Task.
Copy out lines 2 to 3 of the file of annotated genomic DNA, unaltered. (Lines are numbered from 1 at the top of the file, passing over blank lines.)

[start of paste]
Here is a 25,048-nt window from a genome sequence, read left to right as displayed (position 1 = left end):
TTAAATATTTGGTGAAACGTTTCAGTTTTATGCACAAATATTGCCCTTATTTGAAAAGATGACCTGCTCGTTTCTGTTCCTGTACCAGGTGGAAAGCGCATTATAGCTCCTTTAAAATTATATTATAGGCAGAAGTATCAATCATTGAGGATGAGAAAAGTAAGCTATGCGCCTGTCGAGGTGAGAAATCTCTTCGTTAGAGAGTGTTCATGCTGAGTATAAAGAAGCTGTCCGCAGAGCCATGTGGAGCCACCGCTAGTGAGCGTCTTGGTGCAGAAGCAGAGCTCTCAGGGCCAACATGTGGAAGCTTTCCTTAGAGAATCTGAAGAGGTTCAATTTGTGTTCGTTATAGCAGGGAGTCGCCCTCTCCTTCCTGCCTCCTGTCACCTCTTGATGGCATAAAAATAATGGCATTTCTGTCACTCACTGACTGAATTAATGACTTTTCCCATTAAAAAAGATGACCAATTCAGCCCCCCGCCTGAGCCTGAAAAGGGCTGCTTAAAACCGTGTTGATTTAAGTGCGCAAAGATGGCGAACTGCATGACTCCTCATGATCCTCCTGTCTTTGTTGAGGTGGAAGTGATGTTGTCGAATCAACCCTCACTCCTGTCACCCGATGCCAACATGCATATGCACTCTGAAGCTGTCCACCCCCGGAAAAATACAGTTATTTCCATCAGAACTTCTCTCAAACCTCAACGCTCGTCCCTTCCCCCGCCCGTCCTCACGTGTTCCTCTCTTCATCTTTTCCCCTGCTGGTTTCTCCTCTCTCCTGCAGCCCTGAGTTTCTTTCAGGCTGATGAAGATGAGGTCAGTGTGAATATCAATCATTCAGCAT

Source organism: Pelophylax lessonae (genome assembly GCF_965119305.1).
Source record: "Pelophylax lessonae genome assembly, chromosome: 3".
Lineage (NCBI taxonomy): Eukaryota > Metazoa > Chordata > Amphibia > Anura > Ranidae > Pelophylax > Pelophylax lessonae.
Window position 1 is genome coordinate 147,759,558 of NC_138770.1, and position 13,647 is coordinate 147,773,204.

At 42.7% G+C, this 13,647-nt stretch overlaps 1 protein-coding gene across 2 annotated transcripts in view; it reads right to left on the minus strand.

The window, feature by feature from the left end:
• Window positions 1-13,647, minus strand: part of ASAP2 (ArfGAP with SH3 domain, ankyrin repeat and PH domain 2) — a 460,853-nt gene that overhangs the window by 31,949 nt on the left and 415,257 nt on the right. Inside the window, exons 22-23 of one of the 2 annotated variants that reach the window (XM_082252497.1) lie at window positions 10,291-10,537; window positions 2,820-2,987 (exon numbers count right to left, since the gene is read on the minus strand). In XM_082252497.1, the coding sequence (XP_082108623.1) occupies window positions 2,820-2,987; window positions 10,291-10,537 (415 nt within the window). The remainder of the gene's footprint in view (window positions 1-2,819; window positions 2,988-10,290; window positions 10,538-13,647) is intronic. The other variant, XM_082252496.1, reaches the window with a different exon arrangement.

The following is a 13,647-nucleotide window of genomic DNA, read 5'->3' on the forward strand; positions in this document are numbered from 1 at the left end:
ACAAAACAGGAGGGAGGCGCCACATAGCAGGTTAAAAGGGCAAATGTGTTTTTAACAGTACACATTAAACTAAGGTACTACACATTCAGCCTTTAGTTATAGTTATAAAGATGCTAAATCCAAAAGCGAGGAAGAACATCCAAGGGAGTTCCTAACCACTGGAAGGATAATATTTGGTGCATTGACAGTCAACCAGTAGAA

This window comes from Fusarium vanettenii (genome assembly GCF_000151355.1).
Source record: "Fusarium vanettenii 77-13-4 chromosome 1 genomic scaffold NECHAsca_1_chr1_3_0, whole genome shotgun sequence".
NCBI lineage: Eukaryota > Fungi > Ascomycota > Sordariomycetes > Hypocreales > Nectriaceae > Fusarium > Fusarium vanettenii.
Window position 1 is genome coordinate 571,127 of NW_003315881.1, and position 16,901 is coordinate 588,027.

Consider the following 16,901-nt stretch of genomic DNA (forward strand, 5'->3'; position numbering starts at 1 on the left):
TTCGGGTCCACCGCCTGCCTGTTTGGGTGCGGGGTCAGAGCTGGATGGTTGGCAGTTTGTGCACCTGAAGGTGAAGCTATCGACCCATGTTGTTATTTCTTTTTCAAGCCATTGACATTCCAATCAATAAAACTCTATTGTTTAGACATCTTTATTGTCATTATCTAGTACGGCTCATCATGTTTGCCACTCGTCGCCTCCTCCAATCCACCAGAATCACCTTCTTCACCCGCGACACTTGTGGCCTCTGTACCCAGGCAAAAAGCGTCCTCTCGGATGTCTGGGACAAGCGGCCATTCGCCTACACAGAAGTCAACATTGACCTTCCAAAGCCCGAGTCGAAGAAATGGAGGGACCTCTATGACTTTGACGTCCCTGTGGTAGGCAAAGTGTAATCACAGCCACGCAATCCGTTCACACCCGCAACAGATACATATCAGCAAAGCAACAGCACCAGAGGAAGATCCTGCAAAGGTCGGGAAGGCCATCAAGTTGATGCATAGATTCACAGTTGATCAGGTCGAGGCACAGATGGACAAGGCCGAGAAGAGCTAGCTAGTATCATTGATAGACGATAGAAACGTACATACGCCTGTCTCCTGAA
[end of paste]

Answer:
TTAAATATTTGGTGAAACGTTTCAGTTTTATGCACAAATATTGCCCTTATTTGAAAAGATGACCTGCTCGTTTCTGTTCCTGTACCAGGTGGAAAGCGCATTATAGCTCCTTTAAAATTATATTATAGGCAGAAGTATCAATCATTGAGGATGAGAAAAGTAAGCTATGCGCCTGTCGAGGTGAGAAATCTCTTCGTTAGAGAGTGTTCATGCTGAGTATAAAGAAGCTGTCCGCAGAGCCATGTGGAGCCACCGCTAGTGAGCGTCTTGGTGCAGAAGCAGAGCTCTCAGGGCCAACATGTGGAAGCTTTCCTTAGAGAATCTGAAGAGGTTCAATTTGTGTTCGTTATAGCAGGGAGTCGCCCTCTCCTTCCTGCCTCCTGTCACCTCTTGATGGCATAAAAATAATGGCATTTCTGTCACTCACTGACTGAATTAATGACTTTTCCCATTAAAAAAGATGACCAATTCAGCCCCCCGCCTGAGCCTGAAAAGGGCTGCTTAAAACCGTGTTGATTTAAGTGCGCAAAGATGGCGAACTGCATGACTCCTCATGATCCTCCTGTCTTTGTTGAGGTGGAAGTGATGTTGTCGAATCAACCCTCACTCCTGTCACCCGATGCCAACATGCATATGCACTCTGAAGCTGTCCACCCCCGGAAAAATACAGTTATTTCCATCAGAACTTCTCTCAAACCTCAACGCTCGTCCCTTCCCCCGCCCGTCCTCACGTGTTCCTCTCTTCATCTTTTCCCCTGCTGGTTTCTCCTCTCTCCTGCAGCCCTGAGTTTCTTTCAGGCTGATGAAGATGAGGTCAGTGTGAATATCAATCATTCAGCAT

Source organism: Pelophylax lessonae (genome assembly GCF_965119305.1).